There can’t be many, if any, art events on the scale of the Summer Exhibition which are still going strong after 250 years. With such a momentous anniversary and with its redevelopment project completed, the Royal Academy had to pull out all the stops this year so, who better to ask to coordinate it than Grayson Perry who also curated Room III choosing to decorate it in bright yellow: – using colour in that room has now become something of a tradition.
The Show starts with a huge red disk - Anish Kapoor’s ‘Symphony for a Beloved Daughter’ – in the courtyard, followed by another immense work, Joana Vasconcelos’ ‘Royal Valkyrie’ filling the entrance to the Exhibition in the Wohl Central Hall.
The display of a vast amount and variety of art continues from there, with new work by artists, professional and amateur, including David Hockney, Michael Craig-Martin, Tracy Emin and David Mach filling the main galleries, the Sackler Wing and, a more experimental space in one of the new spaces, the McAulay Gallery. While Grayson Perry coordinated the Exhibition, there are surprisingly few of his works, though a few have been selected by other artists curating individual rooms and the McAulay Gallery includes work by other artists playfully paying homage to Perry and his work.
It is the large and selected pieces that make the exhibition; look beyond them and the work for sale is very much as in previous years, while some of the more interesting and popular works have political connotations, including by Banksy and Grayson Perry himself. Brexit was there and, if you wanted, you could acquire frightening portraits of Nigel Farage and Jacob Rees-Mogg. I don’t know if Teresa May was there as I didn’t spot any portraits, but American and Korean politics had slipped in with Richard Wilson coming up with a subtle response to the competition for the wall between Mexico and the USA and David Axtell’s ‘The Inspection’ with Kim Jong In and Kim Jong Il admiring Lady Gaga’s homage to Duchamp’s Urinal. What, one wonders, did they think of it?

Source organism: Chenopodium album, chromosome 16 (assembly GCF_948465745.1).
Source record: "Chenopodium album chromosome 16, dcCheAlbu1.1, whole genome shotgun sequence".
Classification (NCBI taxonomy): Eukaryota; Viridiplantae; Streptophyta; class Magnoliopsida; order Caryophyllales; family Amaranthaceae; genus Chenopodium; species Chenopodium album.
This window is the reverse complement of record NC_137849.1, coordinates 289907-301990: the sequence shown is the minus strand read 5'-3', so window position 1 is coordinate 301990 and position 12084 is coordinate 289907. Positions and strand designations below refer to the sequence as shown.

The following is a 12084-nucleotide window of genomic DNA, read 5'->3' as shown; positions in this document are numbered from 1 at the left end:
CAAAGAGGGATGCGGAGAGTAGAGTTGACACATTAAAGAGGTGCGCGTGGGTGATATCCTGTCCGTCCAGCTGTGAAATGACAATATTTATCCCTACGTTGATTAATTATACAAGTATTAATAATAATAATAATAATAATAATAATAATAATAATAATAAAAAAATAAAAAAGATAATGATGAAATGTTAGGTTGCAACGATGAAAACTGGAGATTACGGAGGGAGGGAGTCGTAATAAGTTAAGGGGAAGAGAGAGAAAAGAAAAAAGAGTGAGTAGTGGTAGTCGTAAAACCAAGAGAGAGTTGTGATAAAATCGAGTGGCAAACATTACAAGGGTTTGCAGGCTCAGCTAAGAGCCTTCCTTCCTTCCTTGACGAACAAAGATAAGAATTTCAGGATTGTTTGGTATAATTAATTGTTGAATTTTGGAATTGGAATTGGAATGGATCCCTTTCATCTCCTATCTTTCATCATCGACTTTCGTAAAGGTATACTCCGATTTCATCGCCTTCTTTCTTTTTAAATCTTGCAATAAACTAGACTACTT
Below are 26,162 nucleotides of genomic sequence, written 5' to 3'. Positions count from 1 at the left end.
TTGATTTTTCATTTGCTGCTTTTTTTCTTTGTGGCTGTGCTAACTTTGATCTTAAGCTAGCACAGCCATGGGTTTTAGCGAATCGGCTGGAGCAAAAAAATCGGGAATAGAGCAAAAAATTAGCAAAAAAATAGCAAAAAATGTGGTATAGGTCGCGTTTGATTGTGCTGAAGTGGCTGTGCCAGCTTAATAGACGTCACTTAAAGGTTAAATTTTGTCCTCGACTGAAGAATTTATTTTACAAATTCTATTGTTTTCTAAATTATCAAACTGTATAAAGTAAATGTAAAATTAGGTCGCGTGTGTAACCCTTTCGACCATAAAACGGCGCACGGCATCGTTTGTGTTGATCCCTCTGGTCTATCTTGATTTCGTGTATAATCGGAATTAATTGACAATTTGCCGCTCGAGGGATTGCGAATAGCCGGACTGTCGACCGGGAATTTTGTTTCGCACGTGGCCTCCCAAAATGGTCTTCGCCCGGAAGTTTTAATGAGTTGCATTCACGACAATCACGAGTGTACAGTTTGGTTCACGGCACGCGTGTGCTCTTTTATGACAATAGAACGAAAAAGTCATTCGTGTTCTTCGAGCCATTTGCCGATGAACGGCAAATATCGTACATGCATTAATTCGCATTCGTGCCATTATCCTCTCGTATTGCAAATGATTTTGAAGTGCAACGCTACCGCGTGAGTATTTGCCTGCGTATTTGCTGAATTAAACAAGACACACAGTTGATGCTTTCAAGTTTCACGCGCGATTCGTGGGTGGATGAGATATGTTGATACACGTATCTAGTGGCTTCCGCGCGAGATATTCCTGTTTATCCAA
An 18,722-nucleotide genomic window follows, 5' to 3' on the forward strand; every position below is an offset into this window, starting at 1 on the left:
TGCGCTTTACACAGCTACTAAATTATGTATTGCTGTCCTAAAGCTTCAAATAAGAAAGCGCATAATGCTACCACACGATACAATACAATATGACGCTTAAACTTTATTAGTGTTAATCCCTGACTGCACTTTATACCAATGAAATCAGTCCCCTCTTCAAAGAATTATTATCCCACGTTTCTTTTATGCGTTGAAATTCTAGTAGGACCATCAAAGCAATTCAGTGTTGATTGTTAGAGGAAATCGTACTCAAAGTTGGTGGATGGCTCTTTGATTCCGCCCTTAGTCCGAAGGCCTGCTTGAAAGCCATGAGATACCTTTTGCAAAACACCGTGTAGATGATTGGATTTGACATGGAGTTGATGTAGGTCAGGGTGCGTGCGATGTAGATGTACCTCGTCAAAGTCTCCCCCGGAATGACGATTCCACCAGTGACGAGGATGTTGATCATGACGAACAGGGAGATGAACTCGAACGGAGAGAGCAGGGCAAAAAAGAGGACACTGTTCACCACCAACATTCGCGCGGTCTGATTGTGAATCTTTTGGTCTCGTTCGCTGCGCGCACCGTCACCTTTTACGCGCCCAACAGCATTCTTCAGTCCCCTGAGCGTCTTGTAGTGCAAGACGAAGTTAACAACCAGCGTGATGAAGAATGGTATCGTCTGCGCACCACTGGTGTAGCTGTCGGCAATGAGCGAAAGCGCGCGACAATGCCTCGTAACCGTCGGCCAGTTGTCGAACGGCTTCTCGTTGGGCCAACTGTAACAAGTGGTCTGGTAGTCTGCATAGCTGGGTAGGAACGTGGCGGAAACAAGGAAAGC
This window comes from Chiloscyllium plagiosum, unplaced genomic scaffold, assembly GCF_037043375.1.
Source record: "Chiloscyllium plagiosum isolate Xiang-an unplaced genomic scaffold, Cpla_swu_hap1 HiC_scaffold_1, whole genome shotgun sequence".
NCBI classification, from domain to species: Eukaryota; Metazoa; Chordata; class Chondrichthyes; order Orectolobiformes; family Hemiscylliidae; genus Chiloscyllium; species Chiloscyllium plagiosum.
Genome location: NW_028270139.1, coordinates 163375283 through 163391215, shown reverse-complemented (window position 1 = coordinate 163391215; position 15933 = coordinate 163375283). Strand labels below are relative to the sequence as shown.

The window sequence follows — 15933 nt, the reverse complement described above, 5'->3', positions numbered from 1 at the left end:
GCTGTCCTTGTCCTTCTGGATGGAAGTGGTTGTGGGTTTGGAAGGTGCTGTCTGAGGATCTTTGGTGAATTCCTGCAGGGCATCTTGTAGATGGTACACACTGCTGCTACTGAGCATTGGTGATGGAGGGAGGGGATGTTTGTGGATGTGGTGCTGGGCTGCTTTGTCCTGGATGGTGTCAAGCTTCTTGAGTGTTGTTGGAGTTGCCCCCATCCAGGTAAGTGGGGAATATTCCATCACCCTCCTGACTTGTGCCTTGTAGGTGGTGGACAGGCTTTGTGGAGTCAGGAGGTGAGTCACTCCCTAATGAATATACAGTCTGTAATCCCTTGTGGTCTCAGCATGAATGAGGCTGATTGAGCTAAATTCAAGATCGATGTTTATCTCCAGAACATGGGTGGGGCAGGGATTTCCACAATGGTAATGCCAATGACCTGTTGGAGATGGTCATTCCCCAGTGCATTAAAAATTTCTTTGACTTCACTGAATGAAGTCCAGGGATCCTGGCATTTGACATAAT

The Architecture Room returned to its prime central location, full of models, drawings and photographs of projects real and imaginary, curated by Piers Gough, confirming what a loss to the architectural world the death of Will Alsop was. He had a unique creative imagination which bridged art and architecture.
For regular visitors to the Exhibition, it was initially perplexing to find some of the rooms on the main floor closed off, having been used for the Summer Exhibition for as long as you can remember. All became clear when visiting the parallel exhibition ‘The Great Spectacle’, a fascinating canter through the 250 years of the Summer exhibition with work from the earliest days until 2018 – in effect a quick review of the twists and turns of British art over the last 250 years, and also highlighting the flexibility of the gallery spaces in the main building that enable them to be used in a variety of different ways.